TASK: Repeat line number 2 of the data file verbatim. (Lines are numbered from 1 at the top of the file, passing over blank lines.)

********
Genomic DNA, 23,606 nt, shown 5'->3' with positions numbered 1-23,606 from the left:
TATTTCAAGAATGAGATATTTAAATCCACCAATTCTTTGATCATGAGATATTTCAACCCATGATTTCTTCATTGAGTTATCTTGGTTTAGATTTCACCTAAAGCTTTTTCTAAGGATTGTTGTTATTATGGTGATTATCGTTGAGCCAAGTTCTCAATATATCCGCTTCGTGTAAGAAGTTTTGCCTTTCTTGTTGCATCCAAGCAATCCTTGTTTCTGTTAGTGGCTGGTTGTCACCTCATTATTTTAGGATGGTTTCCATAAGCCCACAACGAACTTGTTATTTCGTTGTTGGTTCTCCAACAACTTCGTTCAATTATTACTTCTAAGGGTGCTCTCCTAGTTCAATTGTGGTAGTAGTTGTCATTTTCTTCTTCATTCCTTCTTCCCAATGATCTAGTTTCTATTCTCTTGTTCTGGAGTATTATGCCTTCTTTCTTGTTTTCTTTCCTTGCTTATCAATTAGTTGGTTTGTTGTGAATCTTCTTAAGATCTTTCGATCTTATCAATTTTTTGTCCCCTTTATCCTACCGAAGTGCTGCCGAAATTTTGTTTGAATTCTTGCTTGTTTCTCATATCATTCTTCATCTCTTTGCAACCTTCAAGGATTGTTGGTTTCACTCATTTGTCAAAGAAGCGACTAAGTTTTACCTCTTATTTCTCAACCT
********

TATTTCAAGAATGAGATATTTAAATCCACCAATTCTTTGATCATGAGATATTTCAACCCATGATTTCTTCATTGAGTTATCTTGGTTTAGATTTCACCTAAAGCTTTTTCTAAGGATTGTTGTTATTATGGTGATTATCGTTGAGCCAAGTTCTCAATATATCCGCTTCGTGTAAGAAGTTTTGCCTTTCTTGTTGCATCCAAGCAATCCTTGTTTCTGTTAGTGGCTGGTTGTCACCTCATTATTTTAGGATGGTTTCCATAAGCCCACAACGAACTTGTTATTTCGTTGTTGGTTCTCCAACAACTTCGTTCAATTATTACTTCTAAGGGTGCTCTCCTAGTTCAATTGTGGTAGTAGTTGTCATTTTCTTCTTCATTCCTTCTTCCCAATGATCTAGTTTCTATTCTCTTGTTCTGGAGTATTATGCCTTCTTTCTTGTTTTCTTTCCTTGCTTATCAATTAGTTGGTTTGTTGTGAATCTTCTTAAGATCTTTCGATCTTATCAATTTTTTGTCCCCTTTATCCTACCGAAGTGCTGCCGAAATTTTGTTTGAATTCTTGCTTGTTTCTCATATCATTCTTCATCTCTTTGCAACCTTCAAGGATTGTTGGTTTCACTCATTTGTCAAAGAAGCGACTAAGTTTTACCTCTTATTTCTCAACCT